Nevada Republicans think they can oust Reid, but fractious primary nears

The GOP wants to paint Reid as a Washington insider.
The GOP wants to paint Reid as a Washington insider. (Alex Wong - Getty Images)
By Amy Gardner
Washington Post Staff Writer
Monday, June 7, 2010

LAS VEGAS -- Elevator technician David Shurtliff, 48, strolled out of an early voting station at the Clark County Government Center the other day, happy to proclaim whom he voted for in Tuesday's Republican primary for the U.S. Senate: "Not Harry Reid, that's who!"

Nevada Republicans are seeking the Not Harry Reid vote with a vengeance this year as they attempt to dethrone the powerful Senate majority leader by portraying the four-term incumbent as a deal-making Washington insider.

But someone other than his Republican rivals may benefit Tuesday from the anti-Harry Reid movement: Harry Reid. In their zeal for a third big win this spring after victories in Utah and Kentucky, "tea party" groups are lining up behind the most uncompromising GOP candidate they see: Sharron Angle, a former state assemblywoman with steadfast views against taxes and government spending. She has led a 12-person pack in recent polling.

But by backing someone who many times was the lone "no" vote in the Nevada assembly, these groups may be handing Reid the candidate he can most easily beat.

Reid's unpopularity is deep among Republicans across the country. He played a key role in every controversial initiative, from health reform to the stimulus bill, to emerge from Washington in the past year.

Reid, 70, is also a blunt-spoken politician more skilled at tactics than tact. Perhaps most famously, he described Barack Obama in 2008 as a strong candidate because he is a "light-skinned" black man with no "Negro dialect." Some published polls show that more than half of Nevada voters are unhappy with Reid.

Groups mobilize

His opponents are seeking to capitalize on that. The Tea Party Express and Club for Growth have flooded the airwaves in an effort to take Reid down. The fruits of that campaign are evident everywhere.

At a Saxby's Coffee Shop in suburban Henderson, south of Las Vegas, Danny Tarkanian, the son of former UNLV basketball coach Jerry Tarkanian and another top contender in Tuesday's Republican primary, schmoozed easily with supporters. One was wearing a "Dump Reid!!" T-shirt.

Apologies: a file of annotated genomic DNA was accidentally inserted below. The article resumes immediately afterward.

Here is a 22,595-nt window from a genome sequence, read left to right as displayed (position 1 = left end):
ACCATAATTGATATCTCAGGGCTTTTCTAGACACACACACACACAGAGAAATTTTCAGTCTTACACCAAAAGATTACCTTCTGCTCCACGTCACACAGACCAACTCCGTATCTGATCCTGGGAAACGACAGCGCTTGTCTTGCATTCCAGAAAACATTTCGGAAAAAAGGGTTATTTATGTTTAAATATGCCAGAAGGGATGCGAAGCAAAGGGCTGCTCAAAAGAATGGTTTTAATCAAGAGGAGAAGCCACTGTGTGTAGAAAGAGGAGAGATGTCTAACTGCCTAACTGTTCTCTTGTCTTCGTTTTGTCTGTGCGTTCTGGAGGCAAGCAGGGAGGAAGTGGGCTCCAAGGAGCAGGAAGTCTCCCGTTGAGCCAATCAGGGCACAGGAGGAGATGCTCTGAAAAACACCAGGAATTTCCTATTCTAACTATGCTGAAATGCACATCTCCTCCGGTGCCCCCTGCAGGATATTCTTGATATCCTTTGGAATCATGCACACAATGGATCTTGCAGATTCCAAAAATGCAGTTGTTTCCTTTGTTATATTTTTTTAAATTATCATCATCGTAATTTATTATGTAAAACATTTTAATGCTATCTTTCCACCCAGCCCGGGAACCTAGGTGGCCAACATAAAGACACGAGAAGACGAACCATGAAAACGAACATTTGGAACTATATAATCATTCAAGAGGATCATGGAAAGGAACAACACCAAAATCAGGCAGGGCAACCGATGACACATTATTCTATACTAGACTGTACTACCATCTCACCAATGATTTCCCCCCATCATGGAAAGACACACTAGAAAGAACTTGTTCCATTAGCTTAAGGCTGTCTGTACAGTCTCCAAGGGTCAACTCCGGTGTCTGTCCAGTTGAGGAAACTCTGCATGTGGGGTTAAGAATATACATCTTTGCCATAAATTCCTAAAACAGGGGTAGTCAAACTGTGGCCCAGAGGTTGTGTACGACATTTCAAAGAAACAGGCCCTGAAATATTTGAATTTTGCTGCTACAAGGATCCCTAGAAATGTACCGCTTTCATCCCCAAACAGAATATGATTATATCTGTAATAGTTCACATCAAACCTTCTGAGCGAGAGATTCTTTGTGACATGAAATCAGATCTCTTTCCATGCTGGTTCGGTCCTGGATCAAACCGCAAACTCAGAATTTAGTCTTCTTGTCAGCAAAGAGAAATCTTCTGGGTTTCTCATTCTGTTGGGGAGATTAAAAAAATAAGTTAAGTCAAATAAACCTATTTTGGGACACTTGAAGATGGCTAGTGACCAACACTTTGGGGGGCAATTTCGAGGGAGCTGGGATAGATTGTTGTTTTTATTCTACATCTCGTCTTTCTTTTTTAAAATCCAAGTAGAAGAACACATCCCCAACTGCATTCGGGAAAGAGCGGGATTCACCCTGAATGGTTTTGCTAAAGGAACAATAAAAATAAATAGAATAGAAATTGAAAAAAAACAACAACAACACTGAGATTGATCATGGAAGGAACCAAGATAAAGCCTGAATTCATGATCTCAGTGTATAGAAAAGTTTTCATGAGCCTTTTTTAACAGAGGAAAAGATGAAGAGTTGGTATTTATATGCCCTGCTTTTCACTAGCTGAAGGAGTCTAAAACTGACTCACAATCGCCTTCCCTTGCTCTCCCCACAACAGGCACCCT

"When he became majority leader, he lost his focus on Nevada," Bill Borzick, 75, a retired engineer, said of Reid. "The worst case is to have one party that's liberal and in charge of everything. You need some checks and balances."

Nonetheless, the dynamics of the Republican primary may be helping Reid, the son of a miner from tiny Searchlight, in southern Nevada. Talk of Reid's vulnerability this year peaked with the rise of GOP contender Sue Lowden, a former state senator, casino executive and beauty queen whom published polls have shown beating Reid in the fall. But Angle, seen as more conservative by a number of influential Republicans, has attracted the backing of the Tea Party Express, the Club for Growth and another tea party group, FreedomWorks.

Controversy for Lowden

Lowden also waded into a couple of minor controversies, including some fundraising irregularities and a highly publicized remark about the days when consumers paid their medical bills by bartering such items as chickens. But her numbers really plummeted after her rivals saw that she was the one to beat. Focused mostly on Lowden's moderate voting record and her past support for Reid, they began firing away at her with millions of dollars in negative TV ads.

Even a Democratic PAC with ties to Reid has run ads ridiculing Lowden's remark about bartering chickens -- compelling evidence that Reid wants Angle to win as much as tea party followers do.

As Lowden's fortunes faded, Angle's rose. Tea party activists flocked to her promises of lower taxes, less government spending and what they view as stricter adherence to the Constitution.

But Angle is vulnerable to the caricature of being out of touch with the mainstream; pragmatic voters may view her as too uncompromising about the size of government -- at the expense of Nevada. Also, when she was in the state assembly, Angle supported a prison rehabilitation program promoted by the Church of Scientology and involving saunas and massage. She is also a passionate advocate for reversing Reid's efforts to ban nuclear waste storage at Yucca Mountain, an effort that Nevadans overwhelmingly support.

Those positions are likely to come under the same scrutiny in a general election that another tea party favorite, Rand Paul, has faced since his Senate primary win in Kentucky last month.

Perhaps the biggest factor in November's elections will be the economy. Nevada is one of the recession's epicenters, with unemployment close to 14 percent and the mortgage-foreclosure rate among the highest in the nation.

The signs of economic hardship are everywhere in Las Vegas: a two-story banner on the side of the Planet Hollywood casino reading "Retail Space Available"; the stalled construction site of the Hotel Fontainebleau. In many of the suburban stucco neighborhoods skirting the city, vacant houses speckle nearly every block.

Angle and other Republicans put part of the blame on Reid, but he won't go down in that battle without a fight. His campaign will remind voters of the more popular evidence of his work within the state: a veterans hospital; a huge new hotel development on the Las Vegas Strip; and the demise last year, after nearly 30 years of planning, of the Yucca Mountain site.

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